Cambridge, UK — Photo courtesy of bugbog.com
My aunt sent me this letter to share with our blog readers. It is about hope and change and has a strong message for all of us, whether you are from New York City, Tehran, Tokyo, Cairo, London, or Los Angeles, even though the topic is on the existing situation in the United States. Enjoy reading it and send us your own thoughts and experiences:
On the 28th of June 2008 I made all the possible arrangements to attend a party in Berkeley for Obama. I wanted to participate in that party to unite with the community I felt a part of. Being with the people who are seeking change; who are promoting dignity for mankind irrespective of their race and ethnic back ground. The thought of this understanding coming from American people really excited me for the wonderful world my children and their generation are going to have ahead of them. This all had come at the time when they had lost hope for the future. People of this country were about to have compassion for themselves and for the people of the world. How incredible.
The people at the party were obviously mostly the elite group from Berkeley, fit, outspoken, and open minded of all ages. The refreshments were generously presented along with very efficient display of stickers, pamphlets, T-shirts, etc.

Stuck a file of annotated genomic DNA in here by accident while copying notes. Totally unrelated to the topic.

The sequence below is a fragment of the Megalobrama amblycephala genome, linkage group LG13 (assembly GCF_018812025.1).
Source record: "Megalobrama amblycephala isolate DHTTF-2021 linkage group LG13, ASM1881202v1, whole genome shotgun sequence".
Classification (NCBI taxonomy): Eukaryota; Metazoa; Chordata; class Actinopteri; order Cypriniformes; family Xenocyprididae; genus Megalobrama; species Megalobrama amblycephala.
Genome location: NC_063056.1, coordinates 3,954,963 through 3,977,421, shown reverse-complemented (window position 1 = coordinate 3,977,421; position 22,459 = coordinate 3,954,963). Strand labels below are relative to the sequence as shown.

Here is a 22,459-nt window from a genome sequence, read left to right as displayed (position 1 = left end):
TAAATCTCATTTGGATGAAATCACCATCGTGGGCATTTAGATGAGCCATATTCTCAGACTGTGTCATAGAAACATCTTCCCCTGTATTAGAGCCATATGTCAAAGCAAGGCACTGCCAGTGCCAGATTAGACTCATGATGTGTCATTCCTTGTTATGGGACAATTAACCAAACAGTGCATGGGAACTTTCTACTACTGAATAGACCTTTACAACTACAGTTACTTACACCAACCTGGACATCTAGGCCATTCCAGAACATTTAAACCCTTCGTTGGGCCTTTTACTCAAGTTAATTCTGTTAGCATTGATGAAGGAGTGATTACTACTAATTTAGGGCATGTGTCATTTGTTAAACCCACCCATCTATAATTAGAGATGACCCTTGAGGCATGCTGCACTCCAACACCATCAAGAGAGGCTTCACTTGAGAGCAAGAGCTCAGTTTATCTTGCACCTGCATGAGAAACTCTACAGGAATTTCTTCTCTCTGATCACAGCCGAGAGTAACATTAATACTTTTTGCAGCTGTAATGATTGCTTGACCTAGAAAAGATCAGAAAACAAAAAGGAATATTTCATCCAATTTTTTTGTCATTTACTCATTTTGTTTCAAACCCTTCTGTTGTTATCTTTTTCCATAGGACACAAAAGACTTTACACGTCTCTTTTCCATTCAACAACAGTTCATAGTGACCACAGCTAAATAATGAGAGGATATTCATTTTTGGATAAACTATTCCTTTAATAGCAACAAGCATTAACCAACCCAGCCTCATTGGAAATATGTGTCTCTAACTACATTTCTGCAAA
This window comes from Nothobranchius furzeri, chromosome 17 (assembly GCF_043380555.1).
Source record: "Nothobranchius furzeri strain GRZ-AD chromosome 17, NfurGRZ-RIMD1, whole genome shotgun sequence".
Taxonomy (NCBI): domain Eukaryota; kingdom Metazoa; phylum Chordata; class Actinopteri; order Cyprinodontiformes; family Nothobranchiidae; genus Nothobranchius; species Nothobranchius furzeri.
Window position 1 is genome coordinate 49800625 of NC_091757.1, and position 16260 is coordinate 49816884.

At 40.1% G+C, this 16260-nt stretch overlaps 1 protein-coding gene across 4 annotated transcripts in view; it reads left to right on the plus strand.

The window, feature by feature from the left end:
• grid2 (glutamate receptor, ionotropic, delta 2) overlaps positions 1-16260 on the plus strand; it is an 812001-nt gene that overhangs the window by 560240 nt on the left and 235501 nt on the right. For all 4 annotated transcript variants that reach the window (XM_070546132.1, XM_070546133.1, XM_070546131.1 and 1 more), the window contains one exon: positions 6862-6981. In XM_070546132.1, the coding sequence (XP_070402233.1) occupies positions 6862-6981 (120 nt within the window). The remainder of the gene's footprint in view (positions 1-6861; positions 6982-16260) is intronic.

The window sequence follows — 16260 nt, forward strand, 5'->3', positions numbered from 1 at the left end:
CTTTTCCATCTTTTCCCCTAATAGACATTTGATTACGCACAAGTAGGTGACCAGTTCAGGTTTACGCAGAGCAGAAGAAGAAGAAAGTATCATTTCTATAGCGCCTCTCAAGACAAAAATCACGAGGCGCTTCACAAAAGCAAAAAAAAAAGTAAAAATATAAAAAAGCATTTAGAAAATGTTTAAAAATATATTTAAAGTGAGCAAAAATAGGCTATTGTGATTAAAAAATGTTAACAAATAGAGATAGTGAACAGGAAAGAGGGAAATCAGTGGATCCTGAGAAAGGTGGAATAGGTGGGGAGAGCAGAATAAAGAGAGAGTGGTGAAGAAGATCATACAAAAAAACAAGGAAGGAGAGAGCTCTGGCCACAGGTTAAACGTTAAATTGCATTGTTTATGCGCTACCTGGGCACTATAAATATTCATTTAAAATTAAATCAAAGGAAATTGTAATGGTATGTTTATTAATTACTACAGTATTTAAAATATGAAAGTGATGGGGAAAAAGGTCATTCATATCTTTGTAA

It was a wonderful feeling to be sitting with this group under the same roof. The speakers informed us of all that was happening and all that is needed to be done in the few months to come (just a few months). The questions and answers followed the introduction and it gave way to comments about international affairs.
As one of the speakers started commenting and joking about Iran, I found myself feeling very confused. What is going on here? As the jokes about my country continued, I felt as if the walls of the room were closing in on me. I felt even dizzier when I looked around and saw these well intentioned people, or so they seemed in the beginning, as the same prejudiced people they are trying to oppose.
My confusion continued to the point of absolute disappointment not because I was being insulted as an Iranian and not because once more I was witnessing a great civilization like Iran was being mocked by ignorance, but mostly because I was loosing hope.
A friend sent me this clip from a performance by Kuoban ensemble (formerly 40-daf) in Tehran. It is a combination of Kurdish and Luri music. We recently had a trip to Sanandaj in Kurdestan. The nature, people, music, and costumes are breath-taking and fascinating. Delightful yet traditional, proud, and strong. Enjoy:
On the way to a conference last week, I was faced with a more or less challenging situation: an intense dialogue among a few colleagues about the significance of different cultures in world history and development. This is a complex topic and it’s hard to make simple conclusions on the matter. I want to write about this experience though, not because I am after advertising or defending a particular nation or want to offend others. This is simply my way of alleviating pain after hearing highly ignorant and uneducated remarks by supposedly educated individuals in the United States.
I was faced with the question of “who contributed the most to our history” or “whose work we should look for when studying the history of art, philosophy, poetry, architecture, literature, and so on.”